ShabaashMithu, biopic of former captain of women's national cricket team Mithali Raj, may not hit the ball out of the park but touches the right chords

(3/5)
ShabaashMithu, biopic of former captain of women's national cricket team Mithali Raj, may not hit the ball out of the park but touches the right chords

Film: Shabaash Mithu

Director: Srijit Mukherji

Cast: Taapsee Pannu, Vijay Raaz, Richard Bhakti Klein, Asad Ali Palijo

Nonika Singh

Sir hamari bhi koi pehchaan hai, hum bhi to India ke liye khelte hain…With these words, director Srijit Mukherji sets the pitch of the film. In a cricket-obsessed nation where male cricketers are no less than demigods, how many of us can rattle off the names of five women cricketers? In the answer lies the tone of the biopic of former Test and ODI captain of women’s national cricket team Mithali Raj. And the narrative underlines time and again the insurmountable obstacles women cricketers face.

Shabaash Mithu

Director: Srijit Mukherji

Cast: Taapsee Pannu, Vijay Raaz, Richard Bhakti Klein, Asad Ali Palijo

Rating: ***

No wonder in childhood years it is not Mithali, but her brother who is being trained for cricket. How she moves from Bharatnatyam to cricket, forms the earlier part of the story. In a way, the story of Mithali Raj is that of women’s cricket neglected/ignored for too long. Only expected, much of the run-time is devoted to the challenges before Mithali and the women’s team, who have to bear with unfair treatment and discrimination.

One particular scene at the airport where the women team set to represent India is made to offload excess baggage while its male counterpart gets a rousing reception is a telling pointer of the way things were. Or perhaps still are. But the movie, while listing the uphill struggle, celebrates the achievement of Mithali as well as how she led the Indian team to the final of the 2017 Women’s Cricket World Cup.

More than once the film touches your emotional chords, the credit for which goes to the director as well as the cast. Taapsee Pannu in the titular part does not hit a single false note, as her body language is befitting a cricketer. Vijay Raaz as her coach is, like always, phenomenal. The child actors Inayat Verma and Kasturi Jagnam, playing Mithali and her friend Noorie, deserve a special round of applause. Cricket mein sab se zaroori kya hai and pat comes the innocent answer—dosti.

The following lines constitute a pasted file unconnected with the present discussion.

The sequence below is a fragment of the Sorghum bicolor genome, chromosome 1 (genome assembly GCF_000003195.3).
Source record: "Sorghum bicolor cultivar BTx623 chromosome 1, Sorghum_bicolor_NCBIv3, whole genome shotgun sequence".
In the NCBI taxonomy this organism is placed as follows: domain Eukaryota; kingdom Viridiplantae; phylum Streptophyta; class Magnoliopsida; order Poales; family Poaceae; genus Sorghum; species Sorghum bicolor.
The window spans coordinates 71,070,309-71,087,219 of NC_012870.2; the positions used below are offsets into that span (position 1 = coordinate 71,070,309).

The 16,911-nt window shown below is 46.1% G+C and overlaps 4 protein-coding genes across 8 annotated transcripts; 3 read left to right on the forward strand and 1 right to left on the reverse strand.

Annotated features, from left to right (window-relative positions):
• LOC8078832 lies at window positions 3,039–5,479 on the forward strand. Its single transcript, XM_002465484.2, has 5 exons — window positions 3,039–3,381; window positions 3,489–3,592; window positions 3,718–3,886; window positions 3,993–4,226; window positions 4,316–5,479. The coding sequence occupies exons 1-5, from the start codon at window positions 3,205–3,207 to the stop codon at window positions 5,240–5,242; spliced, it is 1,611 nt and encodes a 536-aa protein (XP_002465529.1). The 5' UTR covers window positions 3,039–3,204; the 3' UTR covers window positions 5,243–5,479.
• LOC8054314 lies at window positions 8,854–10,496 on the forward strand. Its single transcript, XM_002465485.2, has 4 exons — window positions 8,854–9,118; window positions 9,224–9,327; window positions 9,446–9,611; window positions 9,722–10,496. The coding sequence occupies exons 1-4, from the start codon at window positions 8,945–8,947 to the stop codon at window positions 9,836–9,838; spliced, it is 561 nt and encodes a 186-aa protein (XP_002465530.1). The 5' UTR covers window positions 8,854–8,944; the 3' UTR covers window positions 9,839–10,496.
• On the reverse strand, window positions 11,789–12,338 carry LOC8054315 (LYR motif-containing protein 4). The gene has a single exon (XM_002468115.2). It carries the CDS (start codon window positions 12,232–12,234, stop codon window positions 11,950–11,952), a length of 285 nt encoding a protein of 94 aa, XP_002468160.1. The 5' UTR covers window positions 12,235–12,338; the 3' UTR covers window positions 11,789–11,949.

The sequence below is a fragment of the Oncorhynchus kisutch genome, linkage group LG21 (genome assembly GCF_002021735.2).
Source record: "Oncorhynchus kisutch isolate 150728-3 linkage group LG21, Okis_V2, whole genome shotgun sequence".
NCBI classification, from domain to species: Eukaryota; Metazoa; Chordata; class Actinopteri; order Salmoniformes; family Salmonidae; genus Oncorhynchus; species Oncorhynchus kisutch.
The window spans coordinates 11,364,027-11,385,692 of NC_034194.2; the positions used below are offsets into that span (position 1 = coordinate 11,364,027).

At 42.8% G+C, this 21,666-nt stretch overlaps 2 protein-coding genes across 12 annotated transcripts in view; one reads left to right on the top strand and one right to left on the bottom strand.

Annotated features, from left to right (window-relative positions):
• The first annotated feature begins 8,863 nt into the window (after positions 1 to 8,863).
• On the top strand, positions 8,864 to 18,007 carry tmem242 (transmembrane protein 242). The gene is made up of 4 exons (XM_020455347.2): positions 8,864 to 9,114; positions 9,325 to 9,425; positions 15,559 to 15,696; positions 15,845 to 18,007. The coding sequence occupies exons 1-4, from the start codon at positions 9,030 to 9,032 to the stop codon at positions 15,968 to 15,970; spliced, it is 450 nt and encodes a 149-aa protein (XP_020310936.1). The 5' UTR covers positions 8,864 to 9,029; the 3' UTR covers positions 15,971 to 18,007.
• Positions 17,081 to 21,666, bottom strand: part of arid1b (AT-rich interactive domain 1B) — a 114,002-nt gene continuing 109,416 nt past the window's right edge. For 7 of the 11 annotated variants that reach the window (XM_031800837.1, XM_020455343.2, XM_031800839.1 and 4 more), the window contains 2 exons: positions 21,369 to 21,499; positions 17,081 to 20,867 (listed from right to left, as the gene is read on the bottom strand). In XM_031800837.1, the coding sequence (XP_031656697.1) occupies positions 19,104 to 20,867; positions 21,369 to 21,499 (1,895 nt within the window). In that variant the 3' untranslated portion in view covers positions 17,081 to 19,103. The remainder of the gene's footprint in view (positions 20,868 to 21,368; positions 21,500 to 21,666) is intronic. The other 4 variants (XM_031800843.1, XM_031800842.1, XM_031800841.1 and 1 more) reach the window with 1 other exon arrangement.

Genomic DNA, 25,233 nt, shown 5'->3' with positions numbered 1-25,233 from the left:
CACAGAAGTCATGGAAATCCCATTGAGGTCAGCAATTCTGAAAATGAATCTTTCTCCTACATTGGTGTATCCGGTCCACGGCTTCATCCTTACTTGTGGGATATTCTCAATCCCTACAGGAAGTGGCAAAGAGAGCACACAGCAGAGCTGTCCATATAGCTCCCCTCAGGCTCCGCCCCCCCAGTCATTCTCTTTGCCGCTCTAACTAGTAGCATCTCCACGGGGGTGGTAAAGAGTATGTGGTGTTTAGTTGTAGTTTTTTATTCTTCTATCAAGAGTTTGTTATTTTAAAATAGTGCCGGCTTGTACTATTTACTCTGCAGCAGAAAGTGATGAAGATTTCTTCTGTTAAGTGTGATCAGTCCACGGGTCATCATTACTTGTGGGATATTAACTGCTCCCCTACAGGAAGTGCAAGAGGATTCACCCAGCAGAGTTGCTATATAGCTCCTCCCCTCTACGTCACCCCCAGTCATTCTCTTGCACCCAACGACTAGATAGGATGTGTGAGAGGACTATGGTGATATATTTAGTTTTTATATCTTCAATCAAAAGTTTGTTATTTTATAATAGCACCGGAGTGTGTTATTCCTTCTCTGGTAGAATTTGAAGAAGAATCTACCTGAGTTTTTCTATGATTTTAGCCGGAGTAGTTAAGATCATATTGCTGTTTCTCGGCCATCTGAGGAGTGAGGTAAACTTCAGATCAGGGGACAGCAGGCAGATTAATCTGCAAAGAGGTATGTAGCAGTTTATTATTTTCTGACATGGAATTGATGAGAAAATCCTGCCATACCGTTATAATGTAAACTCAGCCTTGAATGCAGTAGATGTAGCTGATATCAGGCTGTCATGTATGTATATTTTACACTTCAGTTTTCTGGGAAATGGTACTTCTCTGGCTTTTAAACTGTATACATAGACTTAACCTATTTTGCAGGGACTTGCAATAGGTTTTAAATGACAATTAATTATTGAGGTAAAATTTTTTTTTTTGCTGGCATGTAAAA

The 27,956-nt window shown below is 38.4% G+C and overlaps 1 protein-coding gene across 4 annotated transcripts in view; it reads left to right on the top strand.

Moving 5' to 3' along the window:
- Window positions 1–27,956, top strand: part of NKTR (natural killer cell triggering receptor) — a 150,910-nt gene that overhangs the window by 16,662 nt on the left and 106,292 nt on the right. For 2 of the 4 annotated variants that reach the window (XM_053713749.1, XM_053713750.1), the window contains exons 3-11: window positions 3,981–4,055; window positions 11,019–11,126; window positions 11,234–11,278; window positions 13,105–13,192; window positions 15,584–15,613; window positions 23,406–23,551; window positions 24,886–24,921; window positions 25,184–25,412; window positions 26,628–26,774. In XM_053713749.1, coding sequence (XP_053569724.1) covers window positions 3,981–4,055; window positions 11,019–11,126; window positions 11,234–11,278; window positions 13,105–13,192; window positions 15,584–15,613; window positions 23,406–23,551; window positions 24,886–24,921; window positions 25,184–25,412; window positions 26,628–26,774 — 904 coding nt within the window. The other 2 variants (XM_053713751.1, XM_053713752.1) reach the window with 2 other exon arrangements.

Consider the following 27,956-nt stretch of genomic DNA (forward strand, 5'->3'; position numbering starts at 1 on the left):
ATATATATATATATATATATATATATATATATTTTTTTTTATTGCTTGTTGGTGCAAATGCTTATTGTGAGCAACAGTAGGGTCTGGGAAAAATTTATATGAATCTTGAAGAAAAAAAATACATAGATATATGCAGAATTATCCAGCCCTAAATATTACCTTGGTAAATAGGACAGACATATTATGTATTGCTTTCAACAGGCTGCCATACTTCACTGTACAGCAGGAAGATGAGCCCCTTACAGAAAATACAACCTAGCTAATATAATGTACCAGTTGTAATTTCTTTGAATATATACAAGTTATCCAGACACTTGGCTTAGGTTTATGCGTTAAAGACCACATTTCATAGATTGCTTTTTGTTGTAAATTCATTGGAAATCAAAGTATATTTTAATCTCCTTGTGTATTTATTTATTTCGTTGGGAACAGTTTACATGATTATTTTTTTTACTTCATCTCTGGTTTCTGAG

Mercifully, this precious childhood friendship with Noorie who puts her on the path of cricket is heart-warming. Even otherwise, there are no unnecessary distractions or unwanted romantic angles. Sure, rivalry with the team captain when Mithali is inducted in the team surfaces to add spice to the sports drama.

Till the first half, the proceedings race to an emotive moment. Post intermission, however, the film sags a bit especially when a dejected Mithali decides to quit cricket and begins to pursue ‘womanly’ interests. Only as expected of an inspiring sports biopic, it can only culminate on a high note. By now even the peon in the cricket association knows Mithali’s name. But does the film introduce us to more names? Only briefly and sketchily. And that is its biggest drawback...Sure it’s a biopic.

Even, if it does not give us ball-by-ball account of Mithali’s sporting feats, it is meant to laud the leading run-scorer in women’s international cricket and the first player from India, male or female, to score 2,000 runs in T20Is. But cricket we know is team spirit and the two-hour-forty-minute film could easily have put the light on others and we could have walked out of theatres with more than five names on our finger tips.

Nevertheless, Shabaash Mithu is an inspirational film, which may not hit the ball out of the park but has us teary eyed. The odyssey of women’s cricket vis-à-vis men’s cricket might be akin to suraj ke aage jugnu chamke...But the light of this firefly deserves to be seen.